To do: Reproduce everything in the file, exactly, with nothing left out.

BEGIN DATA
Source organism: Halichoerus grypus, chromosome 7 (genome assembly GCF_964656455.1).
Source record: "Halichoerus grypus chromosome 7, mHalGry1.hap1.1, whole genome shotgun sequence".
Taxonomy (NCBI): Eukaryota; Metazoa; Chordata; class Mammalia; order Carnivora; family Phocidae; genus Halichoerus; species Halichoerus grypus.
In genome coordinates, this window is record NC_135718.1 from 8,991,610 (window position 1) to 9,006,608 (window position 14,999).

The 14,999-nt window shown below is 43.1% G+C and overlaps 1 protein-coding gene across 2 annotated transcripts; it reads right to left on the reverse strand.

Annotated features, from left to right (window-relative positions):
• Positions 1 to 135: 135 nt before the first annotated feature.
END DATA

Source organism: Halichoerus grypus, chromosome 7 (genome assembly GCF_964656455.1).
Source record: "Halichoerus grypus chromosome 7, mHalGry1.hap1.1, whole genome shotgun sequence".
Taxonomy (NCBI): Eukaryota; Metazoa; Chordata; class Mammalia; order Carnivora; family Phocidae; genus Halichoerus; species Halichoerus grypus.
In genome coordinates, this window is record NC_135718.1 from 8,991,610 (window position 1) to 9,006,608 (window position 14,999).

The 14,999-nt window shown below is 43.1% G+C and overlaps 1 protein-coding gene across 2 annotated transcripts; it reads right to left on the reverse strand.

Annotated features, from left to right (window-relative positions):
• Positions 1 to 135: 135 nt before the first annotated feature.